http://earthref.org/SCC
Scripps Classroom Connection
- Writing out a shared response on the
board/ flipchart
Ask: What might the Protein Function for
the abnormal protein be?
- Write first response on the board/
flipchart
Ask: What would your abnormal protein’s
function do to the cell’s phenotype?
- Draw that phenotype in the box provided
Facilitate: Protein #2 chart
Ask: What is this protein’s job?
Ask: What goes in the blank under Protein
Function for the Normal protein?
- Writing out a shared response on the
board/ flipchart
Ask: What might the Protein Function for
the abnormal protein be?
- Write first response on the board/
flipchart
Ask: What would your abnormal protein’s
function do to the cell’s phenotype?
- Draw that phenotype in the box provided
http://earthref.org/SCC
Sharing out
ESR:
Round
Circle
Recording response in notebook
Discussing in groups
Share out
ESR:
A different shape (square, triangle
etc.)
Recording their response in notebook
Individual thinking
Drawing cell with abnormal phenotype
Going up to board and sharing response/
watching another student
ESR:
Drawings of shapes provided in the
Protein Function column
Recording response in notebook
Looking back at notebooks
Sharing with class
ESR:
Transports the cell’s building blocks
Moves the building blocks for the
cell
Individual thinking
Sharing out
ESR:
Green rectangles
Green squares
Green shapes
Squares
Rectangles
Recording response in notebook
Discussing in groups
Share out
ESR:
A different shape (square, triangle
etc.)
Recording their response in notebook
Individual thinking
Drawing cell with abnormal phenotype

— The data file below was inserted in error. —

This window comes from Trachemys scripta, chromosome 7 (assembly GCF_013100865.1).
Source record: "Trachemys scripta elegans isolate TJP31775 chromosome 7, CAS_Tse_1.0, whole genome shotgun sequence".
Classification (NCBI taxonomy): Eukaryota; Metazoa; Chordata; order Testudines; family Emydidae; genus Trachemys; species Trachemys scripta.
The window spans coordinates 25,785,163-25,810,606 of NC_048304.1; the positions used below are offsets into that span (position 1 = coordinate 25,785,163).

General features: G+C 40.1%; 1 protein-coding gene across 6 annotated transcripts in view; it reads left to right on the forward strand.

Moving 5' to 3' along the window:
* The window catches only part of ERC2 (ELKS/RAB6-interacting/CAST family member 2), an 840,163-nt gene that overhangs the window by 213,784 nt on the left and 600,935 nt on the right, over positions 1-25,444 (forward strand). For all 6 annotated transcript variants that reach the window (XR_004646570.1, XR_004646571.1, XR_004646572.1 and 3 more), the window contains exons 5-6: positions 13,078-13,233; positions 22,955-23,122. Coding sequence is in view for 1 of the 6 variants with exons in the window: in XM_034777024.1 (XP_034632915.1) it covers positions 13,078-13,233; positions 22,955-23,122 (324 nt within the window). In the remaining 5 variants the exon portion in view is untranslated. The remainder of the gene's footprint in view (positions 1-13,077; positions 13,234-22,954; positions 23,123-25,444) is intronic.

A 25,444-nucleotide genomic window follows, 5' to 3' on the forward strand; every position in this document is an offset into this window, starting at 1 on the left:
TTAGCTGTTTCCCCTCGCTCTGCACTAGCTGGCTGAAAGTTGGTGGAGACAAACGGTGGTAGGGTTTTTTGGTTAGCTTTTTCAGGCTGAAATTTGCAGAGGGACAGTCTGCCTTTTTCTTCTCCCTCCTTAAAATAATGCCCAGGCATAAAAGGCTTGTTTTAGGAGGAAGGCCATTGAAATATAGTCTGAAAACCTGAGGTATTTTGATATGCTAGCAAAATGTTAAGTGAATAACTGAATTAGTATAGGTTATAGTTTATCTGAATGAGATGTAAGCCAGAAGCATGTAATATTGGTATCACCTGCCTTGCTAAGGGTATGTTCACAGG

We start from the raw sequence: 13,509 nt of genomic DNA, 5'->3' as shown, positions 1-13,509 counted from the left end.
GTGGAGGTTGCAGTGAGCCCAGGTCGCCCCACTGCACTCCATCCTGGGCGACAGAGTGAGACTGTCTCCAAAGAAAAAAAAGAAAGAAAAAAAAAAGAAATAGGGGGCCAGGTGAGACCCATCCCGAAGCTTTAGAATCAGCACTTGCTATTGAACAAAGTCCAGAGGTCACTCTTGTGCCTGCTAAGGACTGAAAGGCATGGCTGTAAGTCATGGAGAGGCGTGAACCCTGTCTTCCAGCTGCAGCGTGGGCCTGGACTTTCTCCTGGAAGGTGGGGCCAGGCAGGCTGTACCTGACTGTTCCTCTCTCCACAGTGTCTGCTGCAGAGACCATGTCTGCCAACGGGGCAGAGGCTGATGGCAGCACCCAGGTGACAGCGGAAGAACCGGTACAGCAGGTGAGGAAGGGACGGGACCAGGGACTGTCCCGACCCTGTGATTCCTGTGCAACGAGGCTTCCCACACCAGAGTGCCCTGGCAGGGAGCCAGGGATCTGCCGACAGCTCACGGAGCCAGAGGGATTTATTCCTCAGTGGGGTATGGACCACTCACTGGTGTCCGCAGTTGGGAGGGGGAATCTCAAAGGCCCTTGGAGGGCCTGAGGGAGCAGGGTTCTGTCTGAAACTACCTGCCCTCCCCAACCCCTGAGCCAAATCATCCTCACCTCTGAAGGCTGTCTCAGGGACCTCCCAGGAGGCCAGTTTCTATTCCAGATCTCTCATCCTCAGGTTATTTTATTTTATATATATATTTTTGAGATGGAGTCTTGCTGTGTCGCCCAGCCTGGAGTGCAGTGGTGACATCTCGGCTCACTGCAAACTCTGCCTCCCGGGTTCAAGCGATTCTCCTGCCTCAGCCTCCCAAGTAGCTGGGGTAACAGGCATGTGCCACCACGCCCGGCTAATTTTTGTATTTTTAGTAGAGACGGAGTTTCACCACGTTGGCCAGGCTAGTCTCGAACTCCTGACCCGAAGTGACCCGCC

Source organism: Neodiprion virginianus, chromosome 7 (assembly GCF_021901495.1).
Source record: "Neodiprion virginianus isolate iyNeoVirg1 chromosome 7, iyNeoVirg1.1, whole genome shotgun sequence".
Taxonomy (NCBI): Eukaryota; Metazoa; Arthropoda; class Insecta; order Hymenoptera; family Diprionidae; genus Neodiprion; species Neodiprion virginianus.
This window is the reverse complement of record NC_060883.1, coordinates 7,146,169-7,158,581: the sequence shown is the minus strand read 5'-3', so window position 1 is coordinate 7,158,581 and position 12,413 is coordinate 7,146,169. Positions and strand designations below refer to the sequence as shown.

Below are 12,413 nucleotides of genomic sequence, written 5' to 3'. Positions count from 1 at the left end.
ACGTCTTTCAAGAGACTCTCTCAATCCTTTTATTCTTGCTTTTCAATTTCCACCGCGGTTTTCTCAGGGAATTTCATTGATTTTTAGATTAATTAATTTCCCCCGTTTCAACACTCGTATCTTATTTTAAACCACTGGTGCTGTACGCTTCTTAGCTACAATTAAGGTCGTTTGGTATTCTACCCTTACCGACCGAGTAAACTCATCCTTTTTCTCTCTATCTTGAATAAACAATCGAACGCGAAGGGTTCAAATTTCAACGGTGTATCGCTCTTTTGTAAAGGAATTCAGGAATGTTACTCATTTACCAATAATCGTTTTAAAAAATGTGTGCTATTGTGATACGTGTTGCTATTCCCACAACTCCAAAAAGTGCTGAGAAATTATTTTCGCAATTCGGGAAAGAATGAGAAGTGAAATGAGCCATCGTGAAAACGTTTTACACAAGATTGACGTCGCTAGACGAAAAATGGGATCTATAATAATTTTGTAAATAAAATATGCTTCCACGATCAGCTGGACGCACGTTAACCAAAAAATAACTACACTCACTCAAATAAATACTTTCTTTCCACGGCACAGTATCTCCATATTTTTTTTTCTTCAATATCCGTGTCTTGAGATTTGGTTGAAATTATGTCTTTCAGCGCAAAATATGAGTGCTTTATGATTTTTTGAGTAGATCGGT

Going up to board and sharing response/
watching another student
Scripps Classroom Connection
Facilitate: Protein #3 chart
Ask: What is this protein’s job?
Ask: What goes in the blank under Protein
Function for the Normal protein?
- Writing out a shared response on the
board/ flipchart
Ask: What might the Protein Function for
the abnormal protein be?
- Write first response on the board/
flipchart
Ask: What would your abnormal protein’s
function do to the cell’s phenotype?
- Draw that phenotype in the box provided
Facilitate: Protein #4 chart
Ask: What is this protein’s job?
Ask: What are some possible processes
this protein might be starting and
stopping?
Ask: How would you describe the function
of your normal protein?
- Have students enter this in notebooks
- Record a student response on the board
Ask: What would a cell normally look like
when this protein was doing its job?
http://earthref.org/SCC
ESR:
Drawings of colored shapes (other
than green squares) on cell surface.
Recording response in notebook
Looking back at notebooks
Sharing with class
ESR:
Builds the cell wall
Makes the cell wall
Individual thinking
Sharing out
ESR:
Brick
Mesh
Tiny rectangles
Recording response in notebook
Discussing in groups
Share out
ESR:
A different shape (square, triangle
etc.)
Recording their response in notebook
Individual thinking
Drawing cell with abnormal phenotype
Going up to board and sharing response/
watching another student
ESR: Drawings of shapes described
in the Protein Function column
Recording response in notebook
Looking back at notebooks
Sharing with class
ESR:
Starts and stops processes
Tells other proteins what to do
Discussing in groups
Sharing out
Recording responses in notebooks
ESR:
The building of the cell’s frame
The building of the cell wall
The transport of building
Individual thinking